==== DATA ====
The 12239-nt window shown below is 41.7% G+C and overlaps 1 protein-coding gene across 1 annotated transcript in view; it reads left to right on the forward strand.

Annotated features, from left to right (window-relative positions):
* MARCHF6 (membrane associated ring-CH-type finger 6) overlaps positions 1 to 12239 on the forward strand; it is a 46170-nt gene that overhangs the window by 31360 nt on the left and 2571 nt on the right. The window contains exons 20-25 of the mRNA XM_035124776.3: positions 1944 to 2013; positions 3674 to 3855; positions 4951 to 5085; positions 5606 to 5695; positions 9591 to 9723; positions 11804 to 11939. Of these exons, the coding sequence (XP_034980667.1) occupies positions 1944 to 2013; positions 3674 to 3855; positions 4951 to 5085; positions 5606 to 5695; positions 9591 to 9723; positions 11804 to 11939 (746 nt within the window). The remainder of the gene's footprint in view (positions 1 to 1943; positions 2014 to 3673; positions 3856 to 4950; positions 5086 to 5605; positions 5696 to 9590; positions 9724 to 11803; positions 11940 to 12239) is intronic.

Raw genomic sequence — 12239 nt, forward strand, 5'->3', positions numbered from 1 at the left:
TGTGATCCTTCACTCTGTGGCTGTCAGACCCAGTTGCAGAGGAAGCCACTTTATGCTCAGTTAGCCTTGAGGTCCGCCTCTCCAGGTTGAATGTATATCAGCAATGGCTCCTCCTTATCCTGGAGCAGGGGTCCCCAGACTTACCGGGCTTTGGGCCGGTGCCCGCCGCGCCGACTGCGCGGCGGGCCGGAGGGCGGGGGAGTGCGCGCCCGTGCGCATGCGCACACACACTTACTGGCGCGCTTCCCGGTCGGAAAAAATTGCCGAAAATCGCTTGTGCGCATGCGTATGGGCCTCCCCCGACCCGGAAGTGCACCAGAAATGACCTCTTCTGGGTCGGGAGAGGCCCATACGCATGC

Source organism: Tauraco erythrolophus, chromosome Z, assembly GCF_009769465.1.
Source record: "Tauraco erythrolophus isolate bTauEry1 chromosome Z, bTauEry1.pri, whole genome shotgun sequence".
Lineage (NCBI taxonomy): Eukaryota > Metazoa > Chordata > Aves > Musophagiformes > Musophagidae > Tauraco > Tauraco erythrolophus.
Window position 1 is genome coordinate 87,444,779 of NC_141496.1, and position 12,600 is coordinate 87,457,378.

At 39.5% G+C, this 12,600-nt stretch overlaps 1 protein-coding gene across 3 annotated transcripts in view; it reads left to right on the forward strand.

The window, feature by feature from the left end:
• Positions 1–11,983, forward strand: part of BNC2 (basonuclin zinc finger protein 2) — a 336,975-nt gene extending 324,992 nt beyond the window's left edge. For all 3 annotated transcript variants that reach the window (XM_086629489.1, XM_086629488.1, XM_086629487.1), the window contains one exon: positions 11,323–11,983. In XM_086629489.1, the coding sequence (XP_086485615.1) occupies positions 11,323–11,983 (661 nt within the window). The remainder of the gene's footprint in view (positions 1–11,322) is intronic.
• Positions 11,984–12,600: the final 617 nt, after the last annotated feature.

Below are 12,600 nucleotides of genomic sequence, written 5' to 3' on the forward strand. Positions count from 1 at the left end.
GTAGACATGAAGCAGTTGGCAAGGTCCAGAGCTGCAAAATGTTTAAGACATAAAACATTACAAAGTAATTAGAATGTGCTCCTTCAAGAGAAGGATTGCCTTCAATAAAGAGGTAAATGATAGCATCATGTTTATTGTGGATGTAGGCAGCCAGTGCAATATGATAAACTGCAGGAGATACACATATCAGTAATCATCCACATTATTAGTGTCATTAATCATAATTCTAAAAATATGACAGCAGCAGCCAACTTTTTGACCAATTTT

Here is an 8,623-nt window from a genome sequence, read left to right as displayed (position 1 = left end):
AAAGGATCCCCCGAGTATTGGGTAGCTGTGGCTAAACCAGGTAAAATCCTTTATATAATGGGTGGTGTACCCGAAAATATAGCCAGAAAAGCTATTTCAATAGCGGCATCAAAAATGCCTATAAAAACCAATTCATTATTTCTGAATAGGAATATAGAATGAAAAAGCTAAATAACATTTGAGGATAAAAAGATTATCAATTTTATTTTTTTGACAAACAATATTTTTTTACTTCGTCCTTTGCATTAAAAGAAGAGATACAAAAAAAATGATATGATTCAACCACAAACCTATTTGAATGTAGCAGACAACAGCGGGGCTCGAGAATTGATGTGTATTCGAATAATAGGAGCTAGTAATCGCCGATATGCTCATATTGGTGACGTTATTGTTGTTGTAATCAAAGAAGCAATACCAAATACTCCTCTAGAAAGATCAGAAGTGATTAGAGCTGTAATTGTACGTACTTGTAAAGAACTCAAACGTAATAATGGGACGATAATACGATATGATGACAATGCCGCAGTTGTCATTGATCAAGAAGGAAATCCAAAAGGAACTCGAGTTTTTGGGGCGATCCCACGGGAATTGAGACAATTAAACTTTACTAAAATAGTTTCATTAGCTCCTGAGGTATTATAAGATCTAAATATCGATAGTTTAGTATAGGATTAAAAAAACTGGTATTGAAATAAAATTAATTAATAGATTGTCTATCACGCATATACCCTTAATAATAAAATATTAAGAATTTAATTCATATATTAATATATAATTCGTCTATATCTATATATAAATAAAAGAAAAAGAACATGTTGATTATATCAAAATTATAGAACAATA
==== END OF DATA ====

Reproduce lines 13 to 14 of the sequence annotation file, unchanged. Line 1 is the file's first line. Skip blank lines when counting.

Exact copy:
• Positions 11,984–12,600: the final 617 nt, after the last annotated feature.

Below are 12,600 nucleotides of genomic sequence, written 5' to 3' on the forward strand. Positions count from 1 at the left end.